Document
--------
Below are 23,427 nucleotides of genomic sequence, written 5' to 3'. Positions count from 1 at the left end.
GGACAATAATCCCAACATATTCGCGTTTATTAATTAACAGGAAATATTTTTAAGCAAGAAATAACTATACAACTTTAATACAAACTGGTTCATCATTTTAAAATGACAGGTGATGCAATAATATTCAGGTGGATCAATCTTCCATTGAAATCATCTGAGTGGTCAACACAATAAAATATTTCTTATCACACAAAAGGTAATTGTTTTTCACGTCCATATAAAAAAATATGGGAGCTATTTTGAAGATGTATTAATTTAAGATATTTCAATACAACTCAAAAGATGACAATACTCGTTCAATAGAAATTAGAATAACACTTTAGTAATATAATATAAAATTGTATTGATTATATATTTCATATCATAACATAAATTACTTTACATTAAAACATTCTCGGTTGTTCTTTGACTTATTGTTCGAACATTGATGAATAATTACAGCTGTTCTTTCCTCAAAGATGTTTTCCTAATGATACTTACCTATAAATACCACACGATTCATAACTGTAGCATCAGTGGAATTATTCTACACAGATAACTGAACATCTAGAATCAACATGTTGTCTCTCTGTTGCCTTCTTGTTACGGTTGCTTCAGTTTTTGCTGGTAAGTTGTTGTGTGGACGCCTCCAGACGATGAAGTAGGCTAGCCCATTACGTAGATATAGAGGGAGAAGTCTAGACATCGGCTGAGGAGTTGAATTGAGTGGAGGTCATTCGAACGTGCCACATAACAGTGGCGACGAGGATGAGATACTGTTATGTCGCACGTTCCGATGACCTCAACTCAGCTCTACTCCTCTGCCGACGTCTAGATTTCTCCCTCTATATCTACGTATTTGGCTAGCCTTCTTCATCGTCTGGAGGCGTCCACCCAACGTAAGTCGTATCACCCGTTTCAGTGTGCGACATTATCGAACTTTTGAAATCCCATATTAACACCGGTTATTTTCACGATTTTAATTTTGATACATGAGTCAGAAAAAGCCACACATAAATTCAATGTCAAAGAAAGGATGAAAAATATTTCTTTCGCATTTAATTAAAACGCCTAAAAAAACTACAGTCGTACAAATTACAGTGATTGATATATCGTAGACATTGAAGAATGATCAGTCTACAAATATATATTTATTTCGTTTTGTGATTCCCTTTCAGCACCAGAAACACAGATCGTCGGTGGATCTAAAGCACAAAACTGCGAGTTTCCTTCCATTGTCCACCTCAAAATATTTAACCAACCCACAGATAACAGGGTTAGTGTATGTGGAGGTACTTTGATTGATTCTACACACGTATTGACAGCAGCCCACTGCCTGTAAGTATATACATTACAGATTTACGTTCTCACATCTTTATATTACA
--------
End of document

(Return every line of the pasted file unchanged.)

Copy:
Below are 23,427 nucleotides of genomic sequence, written 5' to 3'. Positions count from 1 at the left end.
GGACAATAATCCCAACATATTCGCGTTTATTAATTAACAGGAAATATTTTTAAGCAAGAAATAACTATACAACTTTAATACAAACTGGTTCATCATTTTAAAATGACAGGTGATGCAATAATATTCAGGTGGATCAATCTTCCATTGAAATCATCTGAGTGGTCAACACAATAAAATATTTCTTATCACACAAAAGGTAATTGTTTTTCACGTCCATATAAAAAAATATGGGAGCTATTTTGAAGATGTATTAATTTAAGATATTTCAATACAACTCAAAAGATGACAATACTCGTTCAATAGAAATTAGAATAACACTTTAGTAATATAATATAAAATTGTATTGATTATATATTTCATATCATAACATAAATTACTTTACATTAAAACATTCTCGGTTGTTCTTTGACTTATTGTTCGAACATTGATGAATAATTACAGCTGTTCTTTCCTCAAAGATGTTTTCCTAATGATACTTACCTATAAATACCACACGATTCATAACTGTAGCATCAGTGGAATTATTCTACACAGATAACTGAACATCTAGAATCAACATGTTGTCTCTCTGTTGCCTTCTTGTTACGGTTGCTTCAGTTTTTGCTGGTAAGTTGTTGTGTGGACGCCTCCAGACGATGAAGTAGGCTAGCCCATTACGTAGATATAGAGGGAGAAGTCTAGACATCGGCTGAGGAGTTGAATTGAGTGGAGGTCATTCGAACGTGCCACATAACAGTGGCGACGAGGATGAGATACTGTTATGTCGCACGTTCCGATGACCTCAACTCAGCTCTACTCCTCTGCCGACGTCTAGATTTCTCCCTCTATATCTACGTATTTGGCTAGCCTTCTTCATCGTCTGGAGGCGTCCACCCAACGTAAGTCGTATCACCCGTTTCAGTGTGCGACATTATCGAACTTTTGAAATCCCATATTAACACCGGTTATTTTCACGATTTTAATTTTGATACATGAGTCAGAAAAAGCCACACATAAATTCAATGTCAAAGAAAGGATGAAAAATATTTCTTTCGCATTTAATTAAAACGCCTAAAAAAACTACAGTCGTACAAATTACAGTGATTGATATATCGTAGACATTGAAGAATGATCAGTCTACAAATATATATTTATTTCGTTTTGTGATTCCCTTTCAGCACCAGAAACACAGATCGTCGGTGGATCTAAAGCACAAAACTGCGAGTTTCCTTCCATTGTCCACCTCAAAATATTTAACCAACCCACAGATAACAGGGTTAGTGTATGTGGAGGTACTTTGATTGATTCTACACACGTATTGACAGCAGCCCACTGCCTGTAAGTATATACATTACAGATTTACGTTCTCACATCTTTATATTACA